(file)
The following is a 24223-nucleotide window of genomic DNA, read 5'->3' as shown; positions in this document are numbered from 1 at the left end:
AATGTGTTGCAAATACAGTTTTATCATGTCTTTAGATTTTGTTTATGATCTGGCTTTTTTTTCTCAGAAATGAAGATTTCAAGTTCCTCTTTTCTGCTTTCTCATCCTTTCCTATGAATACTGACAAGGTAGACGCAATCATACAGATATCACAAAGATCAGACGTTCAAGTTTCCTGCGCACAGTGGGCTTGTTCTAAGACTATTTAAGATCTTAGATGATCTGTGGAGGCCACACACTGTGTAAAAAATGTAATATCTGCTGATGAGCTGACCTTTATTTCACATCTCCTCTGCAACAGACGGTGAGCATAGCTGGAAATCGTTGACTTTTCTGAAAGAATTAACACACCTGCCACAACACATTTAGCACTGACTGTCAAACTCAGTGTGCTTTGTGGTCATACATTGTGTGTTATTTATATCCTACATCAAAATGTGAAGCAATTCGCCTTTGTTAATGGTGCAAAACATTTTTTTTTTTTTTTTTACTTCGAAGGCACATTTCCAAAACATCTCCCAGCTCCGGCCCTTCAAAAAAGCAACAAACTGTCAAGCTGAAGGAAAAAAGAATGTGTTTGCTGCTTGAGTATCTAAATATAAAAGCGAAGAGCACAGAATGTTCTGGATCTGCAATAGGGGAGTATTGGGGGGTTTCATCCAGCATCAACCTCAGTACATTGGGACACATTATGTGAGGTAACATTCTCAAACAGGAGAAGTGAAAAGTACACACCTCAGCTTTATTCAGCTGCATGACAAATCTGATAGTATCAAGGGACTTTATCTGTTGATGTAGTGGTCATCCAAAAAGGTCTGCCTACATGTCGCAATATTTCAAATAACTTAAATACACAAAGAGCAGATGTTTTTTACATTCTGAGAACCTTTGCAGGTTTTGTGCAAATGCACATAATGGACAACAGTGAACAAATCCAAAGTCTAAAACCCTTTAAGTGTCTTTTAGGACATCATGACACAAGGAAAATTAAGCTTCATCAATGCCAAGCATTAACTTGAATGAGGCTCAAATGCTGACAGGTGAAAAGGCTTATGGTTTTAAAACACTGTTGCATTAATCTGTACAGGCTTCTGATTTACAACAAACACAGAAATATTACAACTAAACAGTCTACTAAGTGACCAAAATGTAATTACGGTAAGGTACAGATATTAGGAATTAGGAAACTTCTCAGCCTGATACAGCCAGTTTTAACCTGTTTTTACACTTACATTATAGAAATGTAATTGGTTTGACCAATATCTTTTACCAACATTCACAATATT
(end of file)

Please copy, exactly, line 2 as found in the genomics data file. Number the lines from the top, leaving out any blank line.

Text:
AATGTGTTGCAAATACAGTTTTATCATGTCTTTAGATTTTGTTTATGATCTGGCTTTTTTTTCTCAGAAATGAAGATTTCAAGTTCCTCTTTTCTGCTTTCTCATCCTTTCCTATGAATACTGACAAGGTAGACGCAATCATACAGATATCACAAAGATCAGACGTTCAAGTTTCCTGCGCACAGTGGGCTTGTTCTAAGACTATTTAAGATCTTAGATGATCTGTGGAGGCCACACACTGTGTAAAAAATGTAATATCTGCTGATGAGCTGACCTTTATTTCACATCTCCTCTGCAACAGACGGTGAGCATAGCTGGAAATCGTTGACTTTTCTGAAAGAATTAACACACCTGCCACAACACATTTAGCACTGACTGTCAAACTCAGTGTGCTTTGTGGTCATACATTGTGTGTTATTTATATCCTACATCAAAATGTGAAGCAATTCGCCTTTGTTAATGGTGCAAAACATTTTTTTTTTTTTTTTTACTTCGAAGGCACATTTCCAAAACATCTCCCAGCTCCGGCCCTTCAAAAAAGCAACAAACTGTCAAGCTGAAGGAAAAAAGAATGTGTTTGCTGCTTGAGTATCTAAATATAAAAGCGAAGAGCACAGAATGTTCTGGATCTGCAATAGGGGAGTATTGGGGGGTTTCATCCAGCATCAACCTCAGTACATTGGGACACATTATGTGAGGTAACATTCTCAAACAGGAGAAGTGAAAAGTACACACCTCAGCTTTATTCAGCTGCATGACAAATCTGATAGTATCAAGGGACTTTATCTGTTGATGTAGTGGTCATCCAAAAAGGTCTGCCTACATGTCGCAATATTTCAAATAACTTAAATACACAAAGAGCAGATGTTTTTTACATTCTGAGAACCTTTGCAGGTTTTGTGCAAATGCACATAATGGACAACAGTGAACAAATCCAAAGTCTAAAACCCTTTAAGTGTCTTTTAGGACATCATGACACAAGGAAAATTAAGCTTCATCAATGCCAAGCATTAACTTGAATGAGGCTCAAATGCTGACAGGTGAAAAGGCTTATGGTTTTAAAACACTGTTGCATTAATCTGTACAGGCTTCTGATTTACAACAAACACAGAAATATTACAACTAAACAGTCTACTAAGTGACCAAAATGTAATTACGGTAAGGTACAGATATTAGGAATTAGGAAACTTCTCAGCCTGATACAGCCAGTTTTAACCTGTTTTTACACTTACATTATAGAAATGTAATTGGTTTGACCAATATCTTTTACCAACATTCACAATATT